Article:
It’s interesting to read how different people are reacting to the user interface changes (“improvements?”) in Leopard, which got released today. It’s probably premature to say how opinion will ultimately shake out. But I’ve started to collect some noteworthy opinions.
Also concerning user interfaces: Mozilla Prism has been announced. It’s a project which extends the existing browser platform of established web standards in order to run as desktop applications. The description is light on details and implementation, but several comments on the announcement already express skepticism.
Ian Bicking is clearly excited about it (I actually found the announcement through his truly wonderful blog). He sees Prism as embracing the essence of the web model. The key, I think, is whether the extensions will be rich enough: will there be ways to access local storage, control security, and access devices? Without those changes, I’m not sure the desktop app “frame” around the web application buys all that much. Some underlying functionality needs to accompany the desktop interface in order to be really transformative.
Changing options under the System Preferences panel for Mac OS typically takes effect immediately. Unlike Windows, there are no standard “OK” and “Cancel” buttons. That’s cool… it’s simpler and more intuitive that when you change something, well, it should just change.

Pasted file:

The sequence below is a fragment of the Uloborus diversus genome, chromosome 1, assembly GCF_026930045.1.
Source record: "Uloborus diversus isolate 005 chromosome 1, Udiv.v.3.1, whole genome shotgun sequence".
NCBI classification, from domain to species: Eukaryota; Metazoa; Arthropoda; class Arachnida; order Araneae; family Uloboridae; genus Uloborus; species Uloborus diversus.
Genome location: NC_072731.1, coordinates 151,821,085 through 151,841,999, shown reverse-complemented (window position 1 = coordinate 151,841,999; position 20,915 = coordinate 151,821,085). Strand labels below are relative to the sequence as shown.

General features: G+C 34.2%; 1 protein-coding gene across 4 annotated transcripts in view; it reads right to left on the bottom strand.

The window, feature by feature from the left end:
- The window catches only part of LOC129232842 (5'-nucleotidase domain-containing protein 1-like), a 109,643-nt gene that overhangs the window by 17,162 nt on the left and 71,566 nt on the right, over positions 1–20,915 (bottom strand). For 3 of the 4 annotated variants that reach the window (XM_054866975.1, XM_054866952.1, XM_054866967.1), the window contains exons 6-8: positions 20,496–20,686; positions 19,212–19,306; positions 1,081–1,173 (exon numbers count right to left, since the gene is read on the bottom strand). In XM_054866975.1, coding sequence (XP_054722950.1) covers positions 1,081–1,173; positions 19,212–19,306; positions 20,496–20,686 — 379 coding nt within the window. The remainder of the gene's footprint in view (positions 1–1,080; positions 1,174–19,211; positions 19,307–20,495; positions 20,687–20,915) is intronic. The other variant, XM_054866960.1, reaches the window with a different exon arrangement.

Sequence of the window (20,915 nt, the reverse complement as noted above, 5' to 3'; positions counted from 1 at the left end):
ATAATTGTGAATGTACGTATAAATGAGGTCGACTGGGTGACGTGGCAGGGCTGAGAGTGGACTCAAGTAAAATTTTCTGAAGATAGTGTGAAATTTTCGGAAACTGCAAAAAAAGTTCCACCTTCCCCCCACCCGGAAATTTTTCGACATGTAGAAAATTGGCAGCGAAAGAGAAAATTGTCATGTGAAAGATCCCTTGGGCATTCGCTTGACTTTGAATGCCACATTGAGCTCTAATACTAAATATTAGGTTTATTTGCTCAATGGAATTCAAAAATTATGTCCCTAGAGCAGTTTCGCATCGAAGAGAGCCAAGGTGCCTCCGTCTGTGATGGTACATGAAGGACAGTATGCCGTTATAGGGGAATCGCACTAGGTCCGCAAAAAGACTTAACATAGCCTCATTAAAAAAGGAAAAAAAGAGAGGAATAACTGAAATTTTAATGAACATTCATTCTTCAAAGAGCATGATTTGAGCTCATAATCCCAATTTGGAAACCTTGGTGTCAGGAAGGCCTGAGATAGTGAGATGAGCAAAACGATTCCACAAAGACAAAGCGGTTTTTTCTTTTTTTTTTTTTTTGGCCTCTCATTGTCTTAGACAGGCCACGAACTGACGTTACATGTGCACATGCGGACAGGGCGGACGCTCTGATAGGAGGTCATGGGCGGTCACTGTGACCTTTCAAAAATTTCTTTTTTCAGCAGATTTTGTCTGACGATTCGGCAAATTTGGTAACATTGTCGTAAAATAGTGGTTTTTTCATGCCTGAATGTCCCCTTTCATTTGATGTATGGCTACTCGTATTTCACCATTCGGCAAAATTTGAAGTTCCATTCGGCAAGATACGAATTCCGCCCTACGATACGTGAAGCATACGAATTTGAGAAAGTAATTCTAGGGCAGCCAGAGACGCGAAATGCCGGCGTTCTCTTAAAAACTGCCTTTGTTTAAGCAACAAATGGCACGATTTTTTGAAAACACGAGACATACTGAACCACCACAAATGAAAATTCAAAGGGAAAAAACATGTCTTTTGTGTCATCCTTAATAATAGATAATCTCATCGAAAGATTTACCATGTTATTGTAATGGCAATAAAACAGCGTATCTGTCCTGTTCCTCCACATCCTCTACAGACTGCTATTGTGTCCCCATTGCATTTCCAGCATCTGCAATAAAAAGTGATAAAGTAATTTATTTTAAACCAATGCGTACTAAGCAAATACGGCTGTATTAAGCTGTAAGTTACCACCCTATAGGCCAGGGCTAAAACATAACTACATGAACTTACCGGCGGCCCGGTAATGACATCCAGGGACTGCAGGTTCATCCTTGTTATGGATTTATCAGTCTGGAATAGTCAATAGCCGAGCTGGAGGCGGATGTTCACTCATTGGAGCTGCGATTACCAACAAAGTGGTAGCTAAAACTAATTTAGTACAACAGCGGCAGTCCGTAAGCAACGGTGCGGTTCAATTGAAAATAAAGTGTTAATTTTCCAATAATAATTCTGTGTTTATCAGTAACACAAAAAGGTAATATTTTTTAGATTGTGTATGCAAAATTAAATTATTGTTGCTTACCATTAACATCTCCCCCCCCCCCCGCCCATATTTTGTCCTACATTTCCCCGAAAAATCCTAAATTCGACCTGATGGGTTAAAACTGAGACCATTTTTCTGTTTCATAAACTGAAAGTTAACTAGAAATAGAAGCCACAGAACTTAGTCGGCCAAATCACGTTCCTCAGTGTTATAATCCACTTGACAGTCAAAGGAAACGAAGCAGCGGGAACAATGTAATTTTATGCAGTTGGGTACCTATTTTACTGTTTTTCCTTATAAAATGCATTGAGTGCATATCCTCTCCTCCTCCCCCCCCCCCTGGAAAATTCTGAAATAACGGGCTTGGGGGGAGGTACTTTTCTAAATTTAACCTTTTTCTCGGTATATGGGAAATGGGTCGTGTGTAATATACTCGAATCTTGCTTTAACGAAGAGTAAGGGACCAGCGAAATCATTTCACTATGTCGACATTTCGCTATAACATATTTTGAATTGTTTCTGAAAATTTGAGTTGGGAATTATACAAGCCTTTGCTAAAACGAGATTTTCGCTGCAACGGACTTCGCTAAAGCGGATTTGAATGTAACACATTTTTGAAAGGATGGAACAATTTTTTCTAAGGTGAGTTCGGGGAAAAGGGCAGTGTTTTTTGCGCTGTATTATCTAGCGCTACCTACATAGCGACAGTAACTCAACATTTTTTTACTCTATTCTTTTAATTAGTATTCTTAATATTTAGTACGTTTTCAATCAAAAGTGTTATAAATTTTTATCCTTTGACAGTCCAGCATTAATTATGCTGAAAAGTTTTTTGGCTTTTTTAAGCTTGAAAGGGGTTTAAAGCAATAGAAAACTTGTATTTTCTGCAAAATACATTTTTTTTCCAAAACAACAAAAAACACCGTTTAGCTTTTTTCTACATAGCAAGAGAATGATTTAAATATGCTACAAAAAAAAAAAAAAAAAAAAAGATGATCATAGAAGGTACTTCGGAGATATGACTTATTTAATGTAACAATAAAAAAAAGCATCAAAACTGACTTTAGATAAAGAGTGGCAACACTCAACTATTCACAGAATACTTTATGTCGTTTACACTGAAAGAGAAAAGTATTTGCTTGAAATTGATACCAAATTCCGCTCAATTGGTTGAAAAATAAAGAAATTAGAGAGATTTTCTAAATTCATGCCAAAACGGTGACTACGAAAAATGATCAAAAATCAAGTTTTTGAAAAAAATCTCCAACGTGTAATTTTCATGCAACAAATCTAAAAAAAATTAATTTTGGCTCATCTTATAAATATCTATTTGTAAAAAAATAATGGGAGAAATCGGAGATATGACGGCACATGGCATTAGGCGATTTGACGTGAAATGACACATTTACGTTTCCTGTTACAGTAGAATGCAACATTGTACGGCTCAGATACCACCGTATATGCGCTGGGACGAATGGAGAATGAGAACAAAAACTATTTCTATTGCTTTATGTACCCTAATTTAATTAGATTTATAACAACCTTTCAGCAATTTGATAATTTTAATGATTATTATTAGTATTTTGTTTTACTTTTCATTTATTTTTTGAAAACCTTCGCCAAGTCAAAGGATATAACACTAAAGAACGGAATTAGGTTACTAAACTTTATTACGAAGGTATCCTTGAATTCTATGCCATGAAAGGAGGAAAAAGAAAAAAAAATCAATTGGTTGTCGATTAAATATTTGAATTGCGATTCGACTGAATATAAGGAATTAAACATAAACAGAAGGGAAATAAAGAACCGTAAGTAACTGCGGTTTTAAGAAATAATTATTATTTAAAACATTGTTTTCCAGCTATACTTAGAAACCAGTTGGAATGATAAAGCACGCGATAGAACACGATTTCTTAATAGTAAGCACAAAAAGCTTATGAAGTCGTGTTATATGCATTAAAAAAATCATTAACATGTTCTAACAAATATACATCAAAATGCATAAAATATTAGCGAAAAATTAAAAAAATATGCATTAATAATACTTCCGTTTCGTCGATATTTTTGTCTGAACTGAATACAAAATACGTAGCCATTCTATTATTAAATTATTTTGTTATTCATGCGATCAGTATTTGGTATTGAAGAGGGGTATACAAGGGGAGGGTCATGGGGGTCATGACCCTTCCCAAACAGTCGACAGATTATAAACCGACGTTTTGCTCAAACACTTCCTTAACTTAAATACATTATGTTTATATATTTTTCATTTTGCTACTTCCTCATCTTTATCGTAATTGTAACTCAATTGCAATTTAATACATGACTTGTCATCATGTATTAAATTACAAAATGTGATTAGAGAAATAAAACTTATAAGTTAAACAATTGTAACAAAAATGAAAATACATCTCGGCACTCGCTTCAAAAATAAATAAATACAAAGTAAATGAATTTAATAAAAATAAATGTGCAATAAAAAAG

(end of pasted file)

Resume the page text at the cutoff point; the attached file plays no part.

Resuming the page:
Except when there’s a complicated panel that actually does have an “OK”-type button. Like Network settings, for example. If I have a static IP address, the window looks like this:
Now, when I pull down the “Configure IPv4” selector and change it to “Using DHCP,” the panel immediately changes to look like this:
At this point, I always click “Renew DHCP Lease” to get a new address. I mean, it’s right there–so close to what I just changed.
But it doesn’t work. It grays out for two seconds, then becomes active again. The old address remains, unchanged. I’m fooled into thinking something is wrong with my network cable, or the network configuration is amiss elsewhere. I troubleshoot, and click and click, like an idiot…. until I realize I have to hit “Apply Now” at the bottom, before DHCP even takes effect.
Now, I’ll be the first to confess I’m no UI genius. I can make basic, clean-looking interfaces, but I make sure to get help when I need a solid UI for a complex workflow. But even with my impoverished sensibilities, I can spot the simple fix here that would save a great deal of anguish and wasted time for potentially frustrated Mac users everywhere. Don’t show a damned button unless it does something. Or at least gray it out until it’s ready to be clicked.